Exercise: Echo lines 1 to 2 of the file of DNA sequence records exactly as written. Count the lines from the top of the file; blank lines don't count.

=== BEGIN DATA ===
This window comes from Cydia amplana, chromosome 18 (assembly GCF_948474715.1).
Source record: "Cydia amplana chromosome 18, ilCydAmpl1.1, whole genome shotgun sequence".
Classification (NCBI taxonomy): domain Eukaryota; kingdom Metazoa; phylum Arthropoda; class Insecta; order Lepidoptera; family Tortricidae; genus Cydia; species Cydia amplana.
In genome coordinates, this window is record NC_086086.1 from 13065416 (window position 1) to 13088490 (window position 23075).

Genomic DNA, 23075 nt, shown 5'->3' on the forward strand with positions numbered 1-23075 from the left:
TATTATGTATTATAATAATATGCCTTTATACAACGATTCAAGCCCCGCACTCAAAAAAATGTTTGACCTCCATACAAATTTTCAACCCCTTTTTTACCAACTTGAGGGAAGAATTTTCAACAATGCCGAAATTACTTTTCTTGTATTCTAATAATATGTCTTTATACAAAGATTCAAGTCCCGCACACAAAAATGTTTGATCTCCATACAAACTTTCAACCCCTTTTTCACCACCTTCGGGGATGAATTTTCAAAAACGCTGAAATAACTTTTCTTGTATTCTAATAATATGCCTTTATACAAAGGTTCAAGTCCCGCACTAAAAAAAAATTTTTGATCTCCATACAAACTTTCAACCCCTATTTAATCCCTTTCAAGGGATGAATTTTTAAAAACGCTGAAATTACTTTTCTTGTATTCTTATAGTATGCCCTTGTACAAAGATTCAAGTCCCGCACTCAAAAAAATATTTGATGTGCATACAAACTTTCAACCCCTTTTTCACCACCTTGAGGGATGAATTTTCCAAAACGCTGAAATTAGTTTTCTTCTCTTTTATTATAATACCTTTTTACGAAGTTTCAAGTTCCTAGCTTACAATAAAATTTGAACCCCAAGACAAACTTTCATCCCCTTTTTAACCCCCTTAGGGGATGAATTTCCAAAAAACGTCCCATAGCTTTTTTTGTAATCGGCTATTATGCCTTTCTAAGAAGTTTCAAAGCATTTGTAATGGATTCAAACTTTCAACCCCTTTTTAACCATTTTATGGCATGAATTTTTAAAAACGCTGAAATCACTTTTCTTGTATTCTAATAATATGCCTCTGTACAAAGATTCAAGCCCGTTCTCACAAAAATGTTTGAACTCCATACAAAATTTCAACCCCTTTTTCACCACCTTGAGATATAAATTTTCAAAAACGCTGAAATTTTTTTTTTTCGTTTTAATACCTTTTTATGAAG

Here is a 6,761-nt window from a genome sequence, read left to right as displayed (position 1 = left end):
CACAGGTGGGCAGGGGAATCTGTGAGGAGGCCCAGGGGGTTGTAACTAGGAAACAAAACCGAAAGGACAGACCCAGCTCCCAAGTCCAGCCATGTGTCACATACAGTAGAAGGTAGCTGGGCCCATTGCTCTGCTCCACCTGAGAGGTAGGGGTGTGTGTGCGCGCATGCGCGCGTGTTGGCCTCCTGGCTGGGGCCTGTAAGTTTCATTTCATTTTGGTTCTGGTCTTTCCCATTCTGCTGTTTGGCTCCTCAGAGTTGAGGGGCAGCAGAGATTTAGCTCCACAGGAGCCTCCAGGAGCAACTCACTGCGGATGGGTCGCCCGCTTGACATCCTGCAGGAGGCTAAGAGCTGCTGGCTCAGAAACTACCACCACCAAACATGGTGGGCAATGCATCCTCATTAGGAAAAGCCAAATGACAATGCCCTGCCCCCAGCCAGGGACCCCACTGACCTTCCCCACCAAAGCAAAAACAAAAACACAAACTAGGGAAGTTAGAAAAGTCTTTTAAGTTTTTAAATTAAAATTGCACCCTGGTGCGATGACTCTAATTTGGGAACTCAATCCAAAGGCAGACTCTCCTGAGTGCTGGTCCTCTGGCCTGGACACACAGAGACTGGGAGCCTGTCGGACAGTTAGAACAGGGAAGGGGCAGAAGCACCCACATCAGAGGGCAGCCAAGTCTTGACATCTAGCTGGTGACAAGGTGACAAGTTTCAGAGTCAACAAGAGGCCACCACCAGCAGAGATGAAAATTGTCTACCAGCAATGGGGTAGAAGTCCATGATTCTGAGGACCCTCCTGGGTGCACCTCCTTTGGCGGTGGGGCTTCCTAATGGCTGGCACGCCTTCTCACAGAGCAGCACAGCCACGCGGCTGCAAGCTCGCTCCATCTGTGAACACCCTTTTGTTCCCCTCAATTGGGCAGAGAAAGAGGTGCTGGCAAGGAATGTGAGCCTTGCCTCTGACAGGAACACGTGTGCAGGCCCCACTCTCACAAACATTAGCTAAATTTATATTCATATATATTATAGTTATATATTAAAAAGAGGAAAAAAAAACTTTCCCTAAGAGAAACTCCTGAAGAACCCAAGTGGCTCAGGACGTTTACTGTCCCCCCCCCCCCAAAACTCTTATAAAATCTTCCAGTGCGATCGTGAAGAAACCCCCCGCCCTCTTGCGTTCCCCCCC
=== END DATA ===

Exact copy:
This window comes from Cydia amplana, chromosome 18 (assembly GCF_948474715.1).
Source record: "Cydia amplana chromosome 18, ilCydAmpl1.1, whole genome shotgun sequence".